Conditioned medium from mixed retinal pigmented epithelium and Müller cell cultures reduces in vitro permeability of retinal vascular endothelial cells

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To investigate the in vitro effect of laser photocoagulation on blood-retinal barrier permeability.


Retinal capillary endothelial cells were exposed to supernatants from long term co-cultured cells that were argon laser treated. Endothelial cell permeability was analysed by (1) measurement of transendothelial electrical resistance and (2) equilibration of [3H] inulin and [14C] albumin across the cell monolayer.


Laser photocoagulation of various retinal cells and control ECV304 cells in the lower chamber did not appreciably improve permeability of the endothelial cell monolayer compared with that of unlasered cells. However, medium that was conditioned by mixed retinal pigmented epithelium and Müller cells significantly reduced both inulin (43.2% (SD 6.5%) equilibration in mixed cultures v 59.8% (SD 7.0%) control cells, p<0.05) and albumin (15.1% (SD 3.8%)v 31.1% (SD 6.7%), p<0.05) permeability of the endothelial cell monolayers. A fourfold increase in transendothelial electrical resistance was also seen.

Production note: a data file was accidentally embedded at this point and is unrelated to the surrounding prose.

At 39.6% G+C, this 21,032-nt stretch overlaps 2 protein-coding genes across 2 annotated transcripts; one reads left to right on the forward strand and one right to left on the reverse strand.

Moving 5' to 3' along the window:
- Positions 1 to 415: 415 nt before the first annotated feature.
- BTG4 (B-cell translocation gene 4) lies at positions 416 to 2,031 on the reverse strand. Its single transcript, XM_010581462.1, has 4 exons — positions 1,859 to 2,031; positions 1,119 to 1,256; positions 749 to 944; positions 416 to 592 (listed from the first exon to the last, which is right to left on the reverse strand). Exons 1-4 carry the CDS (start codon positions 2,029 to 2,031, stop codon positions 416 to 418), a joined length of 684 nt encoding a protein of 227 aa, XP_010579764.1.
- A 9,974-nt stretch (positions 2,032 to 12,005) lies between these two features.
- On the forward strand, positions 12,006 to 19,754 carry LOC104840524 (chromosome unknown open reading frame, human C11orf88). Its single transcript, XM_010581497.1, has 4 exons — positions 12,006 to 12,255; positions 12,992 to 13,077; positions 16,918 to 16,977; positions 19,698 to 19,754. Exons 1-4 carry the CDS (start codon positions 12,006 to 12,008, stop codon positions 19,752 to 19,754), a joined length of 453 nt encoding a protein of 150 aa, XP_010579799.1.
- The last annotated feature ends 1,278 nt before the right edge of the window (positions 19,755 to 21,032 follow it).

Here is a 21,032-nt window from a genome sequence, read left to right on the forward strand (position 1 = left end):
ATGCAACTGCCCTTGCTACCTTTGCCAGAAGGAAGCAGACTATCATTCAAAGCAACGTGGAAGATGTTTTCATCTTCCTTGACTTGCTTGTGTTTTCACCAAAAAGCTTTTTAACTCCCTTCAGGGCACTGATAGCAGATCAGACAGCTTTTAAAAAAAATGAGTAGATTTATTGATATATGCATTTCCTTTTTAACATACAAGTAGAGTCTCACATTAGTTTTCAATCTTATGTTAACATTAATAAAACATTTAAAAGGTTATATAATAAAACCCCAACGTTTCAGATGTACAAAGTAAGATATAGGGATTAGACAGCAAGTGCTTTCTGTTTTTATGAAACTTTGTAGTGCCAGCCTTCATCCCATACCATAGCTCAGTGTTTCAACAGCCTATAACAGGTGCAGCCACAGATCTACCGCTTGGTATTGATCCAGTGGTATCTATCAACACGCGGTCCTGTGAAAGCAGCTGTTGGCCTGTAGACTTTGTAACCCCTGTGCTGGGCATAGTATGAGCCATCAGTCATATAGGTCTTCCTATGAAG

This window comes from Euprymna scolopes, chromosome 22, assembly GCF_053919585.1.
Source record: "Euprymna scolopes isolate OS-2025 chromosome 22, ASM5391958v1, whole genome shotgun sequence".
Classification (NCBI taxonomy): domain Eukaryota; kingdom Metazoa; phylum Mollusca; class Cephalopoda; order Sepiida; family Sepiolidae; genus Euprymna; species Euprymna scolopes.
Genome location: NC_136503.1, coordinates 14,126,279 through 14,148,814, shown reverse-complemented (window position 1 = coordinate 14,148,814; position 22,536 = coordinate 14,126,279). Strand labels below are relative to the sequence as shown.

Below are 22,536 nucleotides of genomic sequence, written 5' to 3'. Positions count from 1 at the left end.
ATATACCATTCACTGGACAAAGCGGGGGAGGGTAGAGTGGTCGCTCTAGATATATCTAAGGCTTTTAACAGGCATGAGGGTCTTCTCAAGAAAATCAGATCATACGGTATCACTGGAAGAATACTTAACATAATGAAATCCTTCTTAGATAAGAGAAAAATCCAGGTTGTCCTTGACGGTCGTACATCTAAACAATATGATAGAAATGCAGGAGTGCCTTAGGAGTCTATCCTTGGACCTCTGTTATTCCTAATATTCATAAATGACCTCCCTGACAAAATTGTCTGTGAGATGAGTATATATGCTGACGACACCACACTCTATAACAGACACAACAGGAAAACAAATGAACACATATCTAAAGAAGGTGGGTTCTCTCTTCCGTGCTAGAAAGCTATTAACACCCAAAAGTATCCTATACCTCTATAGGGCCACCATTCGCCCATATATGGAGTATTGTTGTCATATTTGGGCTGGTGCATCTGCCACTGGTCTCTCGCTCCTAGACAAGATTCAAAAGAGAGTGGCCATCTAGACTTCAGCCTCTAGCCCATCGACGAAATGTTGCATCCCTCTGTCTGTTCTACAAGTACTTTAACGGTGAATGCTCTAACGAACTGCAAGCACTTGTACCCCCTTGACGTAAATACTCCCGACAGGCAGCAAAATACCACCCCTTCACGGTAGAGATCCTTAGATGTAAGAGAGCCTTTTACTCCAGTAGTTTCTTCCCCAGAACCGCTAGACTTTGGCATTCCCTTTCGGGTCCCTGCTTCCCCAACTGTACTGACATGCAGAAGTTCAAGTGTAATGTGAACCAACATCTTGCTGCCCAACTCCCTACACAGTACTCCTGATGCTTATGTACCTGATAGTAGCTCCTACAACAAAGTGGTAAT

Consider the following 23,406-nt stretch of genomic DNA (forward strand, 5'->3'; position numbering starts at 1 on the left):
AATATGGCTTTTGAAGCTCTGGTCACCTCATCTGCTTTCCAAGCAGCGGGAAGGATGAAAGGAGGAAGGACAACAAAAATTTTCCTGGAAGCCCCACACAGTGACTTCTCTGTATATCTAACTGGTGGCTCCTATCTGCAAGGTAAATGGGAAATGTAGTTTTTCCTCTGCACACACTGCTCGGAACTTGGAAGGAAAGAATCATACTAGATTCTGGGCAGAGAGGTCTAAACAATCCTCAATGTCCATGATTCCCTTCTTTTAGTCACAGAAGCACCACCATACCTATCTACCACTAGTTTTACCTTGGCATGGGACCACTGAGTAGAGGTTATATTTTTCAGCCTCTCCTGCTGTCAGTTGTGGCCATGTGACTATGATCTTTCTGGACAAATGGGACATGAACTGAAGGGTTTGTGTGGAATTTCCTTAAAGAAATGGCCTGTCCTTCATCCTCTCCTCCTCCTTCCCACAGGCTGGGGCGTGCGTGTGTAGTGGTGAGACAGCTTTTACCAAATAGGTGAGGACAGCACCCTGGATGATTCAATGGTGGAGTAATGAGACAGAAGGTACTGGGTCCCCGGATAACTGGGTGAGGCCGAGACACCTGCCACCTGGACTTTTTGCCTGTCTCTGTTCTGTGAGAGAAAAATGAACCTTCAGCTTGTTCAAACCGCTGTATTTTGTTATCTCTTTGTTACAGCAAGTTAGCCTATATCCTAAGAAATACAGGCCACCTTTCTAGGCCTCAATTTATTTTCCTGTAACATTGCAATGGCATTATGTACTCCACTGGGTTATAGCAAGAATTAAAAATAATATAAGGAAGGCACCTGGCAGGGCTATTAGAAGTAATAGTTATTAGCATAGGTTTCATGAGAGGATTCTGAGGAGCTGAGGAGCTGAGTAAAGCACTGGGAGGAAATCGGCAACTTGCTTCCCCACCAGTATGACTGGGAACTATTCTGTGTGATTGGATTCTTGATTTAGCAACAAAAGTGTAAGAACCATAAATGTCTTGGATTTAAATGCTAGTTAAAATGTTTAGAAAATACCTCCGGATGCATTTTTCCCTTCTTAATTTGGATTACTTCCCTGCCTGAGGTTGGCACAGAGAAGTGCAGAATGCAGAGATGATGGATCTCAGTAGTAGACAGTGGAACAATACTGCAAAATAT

These results are consistent with the hypothesis that interaction of Müller cells with retinal pigmented epithelium induced by laser treatment results in secretion of soluble factor(s), which reduces permeability of retinal vascular endothelium. Identification of these factor(s) may have implications for the clinical treatment of macular oedema secondary to diabetic retinopathy and other diseases.

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